Make-up 2008 – Saskia Edens
Silver Skeleton 2007 – Pete Ippel
It’s about knowing that life is finite, as is energy in any given form or shape. Energy flows out and in, to and from any vessel, and energy cannot be destroyed.
Openness allows for boundaries to exist, just as boundaries allow for openness…Thereby creating a vessel for energy. If there are no boundaries, there can be no peace nor present.
I mis-heard the right and heard the left when talking with a close mentor about finance. When you suffer from aphasia this is your life, or maybe it’s a natural metaphor. Perception and context matter.
VENTURA, CA – October 26th, 2010 – November 5th, 2010 – Pete Ippel, known for his conceptual installation pieces, has created a specialized artwork for the annual community observance of the Day of the Dead.
In Ippel’s Dia de los Muertos altar he has explored the properties of polyethylene thermoplastic made from petroleum. The annual production of this material according to a 2008 study by Piringer & Baner is approximately 80 million metric tons worldwide.
The 11 foot tall stitched work will move with air currents when the cascading waterfall of bones and spirits rustles as viewers walk through the gallery. The piece’s monumental scale contrasts with its near-weightless materials. By integrating reused plastic bags into the installation, Pete Ippel gives items headed to the landfill, or into the ocean, an afterlife.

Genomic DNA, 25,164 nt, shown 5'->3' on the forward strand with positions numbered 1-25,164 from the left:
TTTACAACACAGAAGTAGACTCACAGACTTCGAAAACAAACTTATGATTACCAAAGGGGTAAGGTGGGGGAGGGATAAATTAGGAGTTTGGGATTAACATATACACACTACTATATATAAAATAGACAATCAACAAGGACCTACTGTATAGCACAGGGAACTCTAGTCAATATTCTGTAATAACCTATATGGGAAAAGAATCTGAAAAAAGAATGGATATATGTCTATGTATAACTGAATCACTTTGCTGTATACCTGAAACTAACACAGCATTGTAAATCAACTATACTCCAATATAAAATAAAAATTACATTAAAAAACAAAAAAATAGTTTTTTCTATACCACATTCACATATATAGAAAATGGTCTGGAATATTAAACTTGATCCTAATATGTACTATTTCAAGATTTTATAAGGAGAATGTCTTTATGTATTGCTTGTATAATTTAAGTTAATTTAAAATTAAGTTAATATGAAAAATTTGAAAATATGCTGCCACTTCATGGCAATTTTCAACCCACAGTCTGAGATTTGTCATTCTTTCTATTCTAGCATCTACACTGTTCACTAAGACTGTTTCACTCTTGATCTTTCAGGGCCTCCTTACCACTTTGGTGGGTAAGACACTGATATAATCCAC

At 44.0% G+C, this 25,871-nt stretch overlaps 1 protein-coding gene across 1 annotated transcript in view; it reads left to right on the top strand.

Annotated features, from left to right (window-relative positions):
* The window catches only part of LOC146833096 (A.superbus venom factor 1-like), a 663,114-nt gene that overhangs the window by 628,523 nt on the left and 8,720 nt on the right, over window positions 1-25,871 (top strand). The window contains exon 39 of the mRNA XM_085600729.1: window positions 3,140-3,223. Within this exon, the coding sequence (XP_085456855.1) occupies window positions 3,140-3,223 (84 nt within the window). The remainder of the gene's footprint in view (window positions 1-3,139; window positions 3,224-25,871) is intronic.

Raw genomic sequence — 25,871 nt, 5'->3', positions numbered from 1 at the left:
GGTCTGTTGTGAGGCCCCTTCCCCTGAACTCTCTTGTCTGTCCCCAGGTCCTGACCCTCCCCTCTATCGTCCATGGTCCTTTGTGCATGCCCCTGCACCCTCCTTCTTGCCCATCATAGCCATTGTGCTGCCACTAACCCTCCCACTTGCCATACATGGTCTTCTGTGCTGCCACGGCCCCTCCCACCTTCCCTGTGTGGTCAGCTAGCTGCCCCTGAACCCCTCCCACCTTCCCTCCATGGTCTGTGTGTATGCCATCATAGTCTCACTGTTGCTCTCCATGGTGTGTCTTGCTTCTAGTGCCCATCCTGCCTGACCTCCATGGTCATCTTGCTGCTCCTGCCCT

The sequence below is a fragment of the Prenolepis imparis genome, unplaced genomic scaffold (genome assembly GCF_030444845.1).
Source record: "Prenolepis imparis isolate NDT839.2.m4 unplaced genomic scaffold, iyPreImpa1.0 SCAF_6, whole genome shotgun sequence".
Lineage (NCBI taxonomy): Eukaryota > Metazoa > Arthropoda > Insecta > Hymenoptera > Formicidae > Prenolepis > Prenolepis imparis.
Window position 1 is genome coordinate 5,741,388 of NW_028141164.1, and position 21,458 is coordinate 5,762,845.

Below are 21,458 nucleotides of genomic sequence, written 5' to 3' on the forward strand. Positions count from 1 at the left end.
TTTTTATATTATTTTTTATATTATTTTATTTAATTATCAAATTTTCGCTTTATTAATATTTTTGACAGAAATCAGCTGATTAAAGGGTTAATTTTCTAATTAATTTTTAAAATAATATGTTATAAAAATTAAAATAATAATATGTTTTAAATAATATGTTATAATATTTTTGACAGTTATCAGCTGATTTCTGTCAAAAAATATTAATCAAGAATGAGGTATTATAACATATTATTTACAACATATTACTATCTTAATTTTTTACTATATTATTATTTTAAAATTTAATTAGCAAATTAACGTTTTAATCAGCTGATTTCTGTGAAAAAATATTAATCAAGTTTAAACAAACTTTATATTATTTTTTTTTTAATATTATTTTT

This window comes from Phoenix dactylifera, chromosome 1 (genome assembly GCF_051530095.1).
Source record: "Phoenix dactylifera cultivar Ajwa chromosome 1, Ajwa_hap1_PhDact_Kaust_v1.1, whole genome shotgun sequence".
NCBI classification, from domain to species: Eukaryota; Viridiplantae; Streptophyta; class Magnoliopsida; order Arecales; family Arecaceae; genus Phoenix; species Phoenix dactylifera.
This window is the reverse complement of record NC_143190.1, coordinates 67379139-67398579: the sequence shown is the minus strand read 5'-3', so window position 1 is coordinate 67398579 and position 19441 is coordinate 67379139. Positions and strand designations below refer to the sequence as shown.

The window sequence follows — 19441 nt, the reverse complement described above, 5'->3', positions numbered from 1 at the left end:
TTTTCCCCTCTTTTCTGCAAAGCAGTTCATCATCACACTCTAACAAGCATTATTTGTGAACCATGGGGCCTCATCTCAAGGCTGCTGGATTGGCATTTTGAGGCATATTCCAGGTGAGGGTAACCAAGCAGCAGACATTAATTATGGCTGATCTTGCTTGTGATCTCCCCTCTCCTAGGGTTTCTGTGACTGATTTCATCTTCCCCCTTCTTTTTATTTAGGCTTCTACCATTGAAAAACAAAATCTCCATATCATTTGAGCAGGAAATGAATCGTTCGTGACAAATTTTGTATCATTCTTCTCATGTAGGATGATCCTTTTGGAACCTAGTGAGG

In addition the re-purposing of discarded plastic bags raises awareness about the Great North Pacific garbage patch. – Where the volume of photo-degraded plastic particulate is grater than the number of plankton.
There’s trash heap the size of Texas, in the ocean, made of plastic.
When you leave the house, please remember to bring your own tote-bags.
Pete Ippel is an artist and record setting high jumper who employs an iterative process honed by experience in research, athletics, and art to present complex ideas in compelling ways. Mr. Ippel’s art is in numerous private collections and has been exhibited in New York, California, and internationally.
For the past few months, I’ve been working closely with the Museum of Ventura County to create a design for their Dia de Los Muertos event.
Museum Of Ventura County Dia De Los Muertos T-Shirt By Pete Ippel
In this wearable art, I have taken the traditional imagery of the calaca (Mexican skeleton) and given it a contemporary flavor. The interactive garment allows the wearer to take their celebration of El Dia De Los Muertos in a new direction.
Once the shirt has served it’s purpose as clothing, the wearer is encouraged to cut out the printed image and create a decoration for their own altar by simply attaching the arms and legs to the torso.
My design is intentionally open, so that the new collaborator can add their own decorations, flowers, or write directly on the printed cloth. By working together, we both realize our creative vision, celebrating the spirit of our ancestors and loved ones. Truly a move toward Open Fashion.